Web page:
The word sends chills down the spine of sports fans and they pull their hair out only to have grey ones take their place.
But sports are cyclical. The hot team or program for four, five or six years likely won’t stay there. Look at FSU fans who recount “the lost decade” before going on their run the past two seasons. Look at the Gators, who ripped off win after win and two championships in a three-year period. Not everyone will reach the mountaintop but everyone will spend some time down in the valley.
Coming off of a 7-5 season and with a new coach at the helm the Gators are rebuilding. The rebuilding is no more evident than along the offensive line where the team has just eight offensive linemen on scholarship and only three prospects currently committed.
“Let’s face it,” Jim McElwain said. “You guys look at our attrition on the offensive line it doesn’t take a rocket scientist to figure we don’t have many numbers there.”
The Gators numbers are scary thin on the line. It’s part of the reason that offensive line coach Mike Summer was retained on staff when McElwain took over. Summers did an incredible job with the offensive line last season. Summers is aware that he’s working with less than a cupboard but he is confident that the rebuilding process already has two cornerstones.
David Sharpe and Rod Johnson both played considerable time last year as freshmen — Johnson as a redshirt freshman and Sharpe as a true freshman.
“Certainly those are two key positions,” Summers said of his bookend linemen. “Rod Johnson is just an absolute pleasure to be around. A kid that you just love to put your arm around and watch him grow. He’s like a plant that you put water on and you just see him start to develop.”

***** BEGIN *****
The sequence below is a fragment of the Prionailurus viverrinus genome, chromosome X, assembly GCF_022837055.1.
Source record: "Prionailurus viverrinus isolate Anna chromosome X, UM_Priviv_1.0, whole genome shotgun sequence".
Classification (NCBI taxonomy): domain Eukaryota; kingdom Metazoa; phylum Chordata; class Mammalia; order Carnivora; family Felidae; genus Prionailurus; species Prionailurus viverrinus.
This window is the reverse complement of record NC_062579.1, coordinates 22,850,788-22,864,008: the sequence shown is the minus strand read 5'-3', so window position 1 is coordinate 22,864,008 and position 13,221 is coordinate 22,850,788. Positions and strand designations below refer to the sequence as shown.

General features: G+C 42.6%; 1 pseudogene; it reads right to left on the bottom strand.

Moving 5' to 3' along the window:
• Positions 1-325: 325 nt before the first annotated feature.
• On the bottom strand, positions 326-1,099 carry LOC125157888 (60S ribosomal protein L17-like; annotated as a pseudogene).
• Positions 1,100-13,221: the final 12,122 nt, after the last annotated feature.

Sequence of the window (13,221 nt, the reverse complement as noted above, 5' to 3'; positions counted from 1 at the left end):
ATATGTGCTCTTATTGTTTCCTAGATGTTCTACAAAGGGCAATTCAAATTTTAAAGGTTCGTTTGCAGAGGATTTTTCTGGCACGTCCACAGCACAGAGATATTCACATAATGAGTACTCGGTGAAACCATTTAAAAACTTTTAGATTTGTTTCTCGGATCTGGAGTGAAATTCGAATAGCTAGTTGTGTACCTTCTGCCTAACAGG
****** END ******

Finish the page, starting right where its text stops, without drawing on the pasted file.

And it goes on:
Johnson’s passion on the field is evident. Max Garcia and Chaz Green have said they’ve had to tell him to tone it down at times, not to get too high on the highs or too low on the lows. The passion he plays with is what makes him a special player. Johnson played every game this past season, rotating in at right tackle, earning starts against Kentucky and Alabama. He also played right guard when Florida needed him there.
Sharpe came to Florida as a highly touted recruit from Providence School of Jacksonville. The biggest knock on him was that he was too light, needed to gain weight to play in the SEC. Sharpe showed up at Florida weighing 330 pounds and hadn’t lost a step on the field. He played in five games as a freshman and held up well in his biggest test against Alabama.
“Of course David has come in and how to be a college football player and that process is still going on,” said Summers.
So, yes, on one hand it doesn’t take a rocket scientist to tell you that the Gators need some help on the offensive line. The coaching staff is trying to address that through recruiting. There is, however, a great foundation to work with and two young, talented bookends to build around.